“And Peter said to Jesus, ‘Rabbi, it is good that we are here. Let us make three tents, one for you and one for Moses and one for Elijah.’ For he did not know what to say, for they were terrified. And a cloud overshadowed them, and a voice came out of the cloud, ‘This is my beloved Son; listen to him.’” (Mark 9:5-7)

Peter’s reaction to the transfiguration is similar to our national obsession with commemorating memorable events or honoring people who have performed some heroic deed, achieved some great accomplishments, or died tragically. If the Transfiguration were to happen today, many would try to immortalize it by erecting a monument, or as Peter said, three tents, and making it into a tourist attraction selling tickets, T-shirts and souvenirs. But such a reaction to this great event would be short-sighted and even idolatrous.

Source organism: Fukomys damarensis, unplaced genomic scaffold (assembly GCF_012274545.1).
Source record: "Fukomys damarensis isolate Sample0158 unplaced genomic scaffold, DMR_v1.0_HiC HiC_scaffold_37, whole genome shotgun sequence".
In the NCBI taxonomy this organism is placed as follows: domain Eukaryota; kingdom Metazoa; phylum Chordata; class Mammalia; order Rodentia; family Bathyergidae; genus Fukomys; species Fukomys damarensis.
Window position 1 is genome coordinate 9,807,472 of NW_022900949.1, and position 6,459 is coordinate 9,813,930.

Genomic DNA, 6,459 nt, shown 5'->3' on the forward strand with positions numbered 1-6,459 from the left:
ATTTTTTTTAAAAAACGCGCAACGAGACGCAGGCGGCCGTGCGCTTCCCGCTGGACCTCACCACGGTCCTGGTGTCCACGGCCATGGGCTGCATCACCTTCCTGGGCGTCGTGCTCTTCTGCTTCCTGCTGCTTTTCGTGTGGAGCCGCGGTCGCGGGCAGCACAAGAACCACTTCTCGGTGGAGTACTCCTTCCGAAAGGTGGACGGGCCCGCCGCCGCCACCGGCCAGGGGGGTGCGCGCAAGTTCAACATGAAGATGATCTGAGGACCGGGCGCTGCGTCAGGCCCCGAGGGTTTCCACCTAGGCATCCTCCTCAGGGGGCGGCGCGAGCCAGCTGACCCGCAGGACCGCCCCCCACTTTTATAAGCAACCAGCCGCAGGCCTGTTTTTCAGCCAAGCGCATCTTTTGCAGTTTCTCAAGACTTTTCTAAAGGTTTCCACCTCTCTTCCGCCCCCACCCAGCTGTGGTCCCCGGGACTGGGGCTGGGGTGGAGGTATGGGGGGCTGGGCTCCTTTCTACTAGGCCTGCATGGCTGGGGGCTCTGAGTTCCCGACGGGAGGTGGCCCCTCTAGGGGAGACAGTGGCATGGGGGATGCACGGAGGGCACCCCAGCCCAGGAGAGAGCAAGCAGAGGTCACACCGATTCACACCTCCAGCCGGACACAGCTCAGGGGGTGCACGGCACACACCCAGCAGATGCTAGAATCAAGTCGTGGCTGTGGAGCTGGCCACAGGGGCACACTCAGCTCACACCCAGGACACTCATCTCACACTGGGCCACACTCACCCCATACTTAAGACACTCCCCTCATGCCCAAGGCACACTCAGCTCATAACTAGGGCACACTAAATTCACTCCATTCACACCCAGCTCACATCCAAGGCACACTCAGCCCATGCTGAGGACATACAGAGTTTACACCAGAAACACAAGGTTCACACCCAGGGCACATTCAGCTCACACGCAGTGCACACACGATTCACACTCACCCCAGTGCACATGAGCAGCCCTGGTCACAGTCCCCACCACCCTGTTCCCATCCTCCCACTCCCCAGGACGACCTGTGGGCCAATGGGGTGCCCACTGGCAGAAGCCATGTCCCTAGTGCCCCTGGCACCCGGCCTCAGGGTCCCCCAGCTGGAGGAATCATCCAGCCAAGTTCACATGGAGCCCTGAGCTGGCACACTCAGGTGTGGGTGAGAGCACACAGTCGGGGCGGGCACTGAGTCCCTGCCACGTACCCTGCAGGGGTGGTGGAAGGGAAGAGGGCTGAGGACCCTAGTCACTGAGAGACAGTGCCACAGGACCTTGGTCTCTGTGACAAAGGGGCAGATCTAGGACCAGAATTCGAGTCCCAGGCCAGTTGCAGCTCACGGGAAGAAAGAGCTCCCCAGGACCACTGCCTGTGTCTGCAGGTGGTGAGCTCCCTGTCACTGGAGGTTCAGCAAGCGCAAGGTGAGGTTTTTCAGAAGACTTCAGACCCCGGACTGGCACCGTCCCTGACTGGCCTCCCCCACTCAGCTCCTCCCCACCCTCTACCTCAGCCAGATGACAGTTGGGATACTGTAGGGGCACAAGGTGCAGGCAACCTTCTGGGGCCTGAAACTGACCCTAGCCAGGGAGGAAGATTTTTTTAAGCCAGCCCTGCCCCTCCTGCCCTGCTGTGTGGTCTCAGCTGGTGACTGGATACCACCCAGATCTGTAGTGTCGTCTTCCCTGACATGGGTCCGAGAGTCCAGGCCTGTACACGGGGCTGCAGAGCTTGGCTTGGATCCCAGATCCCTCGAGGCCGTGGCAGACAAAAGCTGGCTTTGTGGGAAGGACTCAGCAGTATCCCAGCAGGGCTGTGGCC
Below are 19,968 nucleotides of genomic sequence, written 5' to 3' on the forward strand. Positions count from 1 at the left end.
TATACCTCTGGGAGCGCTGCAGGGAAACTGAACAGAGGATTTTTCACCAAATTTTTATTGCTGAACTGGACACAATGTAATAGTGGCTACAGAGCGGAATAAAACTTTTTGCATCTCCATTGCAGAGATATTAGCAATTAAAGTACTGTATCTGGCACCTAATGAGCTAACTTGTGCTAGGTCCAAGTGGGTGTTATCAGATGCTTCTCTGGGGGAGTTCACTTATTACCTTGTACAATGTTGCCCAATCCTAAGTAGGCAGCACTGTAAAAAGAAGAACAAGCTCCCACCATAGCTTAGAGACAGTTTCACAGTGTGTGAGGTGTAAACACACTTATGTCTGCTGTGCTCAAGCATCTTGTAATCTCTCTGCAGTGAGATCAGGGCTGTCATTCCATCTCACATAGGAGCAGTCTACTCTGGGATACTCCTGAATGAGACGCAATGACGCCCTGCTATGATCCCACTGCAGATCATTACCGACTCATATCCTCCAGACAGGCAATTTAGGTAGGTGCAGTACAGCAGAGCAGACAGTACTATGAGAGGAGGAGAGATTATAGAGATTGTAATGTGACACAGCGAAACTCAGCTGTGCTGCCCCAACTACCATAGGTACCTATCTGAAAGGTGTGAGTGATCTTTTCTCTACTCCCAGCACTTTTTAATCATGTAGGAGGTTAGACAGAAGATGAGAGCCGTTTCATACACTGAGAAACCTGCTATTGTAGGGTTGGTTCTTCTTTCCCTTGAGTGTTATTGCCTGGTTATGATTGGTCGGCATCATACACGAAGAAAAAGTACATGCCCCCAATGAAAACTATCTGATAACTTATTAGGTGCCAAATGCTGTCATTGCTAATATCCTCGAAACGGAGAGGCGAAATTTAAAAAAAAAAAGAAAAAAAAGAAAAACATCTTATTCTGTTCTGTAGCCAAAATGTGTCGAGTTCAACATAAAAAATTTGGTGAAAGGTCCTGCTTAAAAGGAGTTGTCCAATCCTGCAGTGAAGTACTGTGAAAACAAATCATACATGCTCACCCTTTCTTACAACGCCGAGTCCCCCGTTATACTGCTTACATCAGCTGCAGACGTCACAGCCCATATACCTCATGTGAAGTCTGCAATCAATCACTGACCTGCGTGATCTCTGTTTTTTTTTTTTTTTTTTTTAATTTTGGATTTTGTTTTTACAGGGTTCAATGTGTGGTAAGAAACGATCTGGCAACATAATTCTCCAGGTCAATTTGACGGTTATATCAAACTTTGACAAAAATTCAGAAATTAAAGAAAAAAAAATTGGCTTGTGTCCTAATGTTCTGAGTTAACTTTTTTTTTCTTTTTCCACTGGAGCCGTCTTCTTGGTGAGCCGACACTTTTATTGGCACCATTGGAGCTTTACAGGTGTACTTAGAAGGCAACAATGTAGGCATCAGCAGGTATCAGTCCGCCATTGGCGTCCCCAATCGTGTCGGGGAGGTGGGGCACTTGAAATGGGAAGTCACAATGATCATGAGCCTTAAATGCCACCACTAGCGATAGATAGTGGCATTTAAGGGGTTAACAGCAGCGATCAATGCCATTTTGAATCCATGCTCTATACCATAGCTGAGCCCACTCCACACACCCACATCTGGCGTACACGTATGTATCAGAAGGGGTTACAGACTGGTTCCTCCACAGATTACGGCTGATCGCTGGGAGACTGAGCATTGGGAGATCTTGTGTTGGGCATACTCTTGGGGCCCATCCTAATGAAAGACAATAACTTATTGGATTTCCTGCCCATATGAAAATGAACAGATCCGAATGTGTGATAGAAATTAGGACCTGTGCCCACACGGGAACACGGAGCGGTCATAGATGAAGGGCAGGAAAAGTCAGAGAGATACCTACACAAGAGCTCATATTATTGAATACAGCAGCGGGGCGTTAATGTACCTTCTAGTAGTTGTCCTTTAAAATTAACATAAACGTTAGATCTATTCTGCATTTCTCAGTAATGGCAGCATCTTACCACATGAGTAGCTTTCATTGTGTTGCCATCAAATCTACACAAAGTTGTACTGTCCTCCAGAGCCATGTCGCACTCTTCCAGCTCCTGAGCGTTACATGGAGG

Peter’s statement showed that he had his own ideas about the Messiah which did not conform to God’s plan. He thought that the Transfiguration was the beginning of the Messiah’s glorious reign and he wanted to set up permanent tabernacles right there. Peter did not know that it was God’s plan for Jesus to suffer in order to achieve glory. He also not realize that by claiming equality Moses and Elijah with Jesus, he was committing idolatry. These men, as righteous as they were, were not equal to Jesus for they were human beings.

Yet we can forgive Peter and his companions for this because they were terrified of what they saw and did not know what to say. This is the appropriate reaction for anyone in the presence of the glory of God. Terrified, we could not boast of our goodness or our heroic and noble deeds. We would not even be able to tell God how great He is. The best we could say is “God, be merciful to me, a sinner.” But that is what He wants.